• can call static method

• can access instance field of a different class

• can call instance method of a different class

1. State which type of fields can be accessed and what type methods can be called using an instance method (p. 223).

• instance field - Many values & memory addresses. A field has one value per object

• static field - Only one value & memory address

• instance method

• static method

1. Correctly call both static and instance methods (p. 226).

• Use class name & dot operator when calling static methods from another class.

• Use object & dot operator when calling instance methods from another class.

• Class name & dot operator are optional when calling static methods in a class.

• Use "this" & dot operator or nothing when calling instance methods in a class.

1. Compare the two ways to pass arguments to methods and constructers (p. 230).

• Primitive data types are always passed as values--the variable containing the value and the value ceases to exist after the method has run

• Objects are always passed as references--the address of a memory location that continues to exist after the method has run.

1. Correctly use return statements.

Homefun: Read Sections 8.6 - 8.10; Exercises 8, 9, 13
Programming Assignment: Lab 8.6; Exercise 10, 11, 12

Test: Chap 9 Objectives 1-20

 Essential Question: How can we store and manipulate not just numbers but human text in a computer program?

Chap. 10 Strings

1. Recognize literal strings.
2. Be familiar with the 2 most common of String's 9 constructors.
• String ()
• String (String s)
1. Be aware that Strings are immutable objects.
2. Understand how Strings are initialized.
• String s1 = " ";                   //s1 is set to an empty String
• String s2 = new String();  //s2 is set to an empty String
• String s3;                           //s3 is set to null
1. Be aware that calling a String method with a String set to null will give run-time errors. (An empty string initialized to " " is not the same thing as a string initialized to null.)
2. Correctly use common String methods (See table on p. 265.)
• length()
• charAt (pos)    //Note that characters are counted starting at 0.
• substring (pos)
• substring (fromPos, toPos)
• compareTo (s2)  //returns neg int if s1 <s2, 0 if s1 = s2, pos int if s1>s2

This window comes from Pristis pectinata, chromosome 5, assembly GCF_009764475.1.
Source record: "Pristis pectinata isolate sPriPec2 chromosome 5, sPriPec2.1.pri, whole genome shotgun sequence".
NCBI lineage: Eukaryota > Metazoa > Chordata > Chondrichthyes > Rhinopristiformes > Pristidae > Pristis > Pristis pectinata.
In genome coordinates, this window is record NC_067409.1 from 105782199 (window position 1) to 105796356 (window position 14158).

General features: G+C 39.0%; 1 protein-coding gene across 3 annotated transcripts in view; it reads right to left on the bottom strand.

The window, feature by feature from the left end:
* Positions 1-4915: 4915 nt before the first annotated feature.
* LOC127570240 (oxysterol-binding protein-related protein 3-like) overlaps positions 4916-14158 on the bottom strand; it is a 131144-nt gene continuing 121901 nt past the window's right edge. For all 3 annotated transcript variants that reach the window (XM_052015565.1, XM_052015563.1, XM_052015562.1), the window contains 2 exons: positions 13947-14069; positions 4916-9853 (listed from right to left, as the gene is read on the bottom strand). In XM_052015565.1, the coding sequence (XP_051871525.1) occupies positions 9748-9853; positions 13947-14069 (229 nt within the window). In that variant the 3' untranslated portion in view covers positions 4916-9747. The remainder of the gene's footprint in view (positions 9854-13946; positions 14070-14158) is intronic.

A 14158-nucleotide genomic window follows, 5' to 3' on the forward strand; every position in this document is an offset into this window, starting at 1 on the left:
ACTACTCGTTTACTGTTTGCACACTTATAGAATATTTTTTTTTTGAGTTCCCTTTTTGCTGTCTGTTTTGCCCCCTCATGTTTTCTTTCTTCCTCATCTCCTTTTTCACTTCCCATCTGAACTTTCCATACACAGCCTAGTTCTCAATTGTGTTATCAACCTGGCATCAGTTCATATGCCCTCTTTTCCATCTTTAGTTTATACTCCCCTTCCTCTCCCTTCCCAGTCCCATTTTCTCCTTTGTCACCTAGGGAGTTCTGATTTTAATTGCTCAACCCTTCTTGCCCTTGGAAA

• compareToIgnoreCase (s2)   //returns neg int if s1 <s2, 0 if s1 = s2, pos int if s1>s2 ignoring case
• equals(s2)   //returns a boolean true or false
• equalsIgnoreCase(s2)  //returns a boolean true or false ignoring case
• indexOf (ch)   //four types
• lastIndexOf (ch)   //four types
• trim()   //removes white space characters from beginning and end of string
• replace (oldChar, newChar)
• toUpperCase()
• toLowerCase()
1. Correctly use the various ways of doing concatenation (adding Strings). (p. 266)
• yourString += str;
• yourString = yourString1 + str;
• yourString.concat (str);
1. Correctly use relational operators with Strings. p. 268)
2. CANNOT use == , != , < , >, <= , >=
3. CAN use equals(s2), equalsIgnoreCase(s2), compareTo(s2) methods, compareToIgnoreCase (s2)
4. Correctly convert numbers into Strings and Strings into numbers.

examples

Integer.parseInt(yourString)

String.valueOf(yourNumber)

1. Explain the term wrapper class.
2. Correctly use the Character wrapper class methods. (p.275)
3. Correctly use the StringBuffer class (p. 278).

Homefun: Exercises 1-6;
Programming assignments: Lab 10.8
• Write a program that inputs 2 strings using command line input.
• Output the length of both strings, the 3rd character in both strings.
• Test the strings to see if they are the same and output whether they are. Concatenate the two strings and output the result.
• Output any capital letters in the concatenated string along with their position.

Test: Chap 10 Objectives 1-13

 Essential Question: How does OOP  development using Java compare with the process of writing a book using English?

Chapter 11: Class Hierarchies and Interfaces

1. Name 2 reasons why duplicate code is a bad idea. (wasteful, hard to maintain)
2. Explain the purpose of having a hierarchy of classes and how it helps facilitate functional decomposition ( breaking down an overwhelmingly complex task into smaller doable tasks).
3. Define polymorphism and explain why it is useful (page 293).
4. Create and use abstract methods (methods that are declared but not defined).
Example declaration:
public abstract int tax();  // Note that there is no code, not even brackets.
5. Create abstract classes (classes with one or more abstract methods).
Example declaration:
public abstract class People {
. . .
}
1. Correctly declare an interface.
Example declaration:
public interface Career {
. . .
}
1. Define the term concrete class.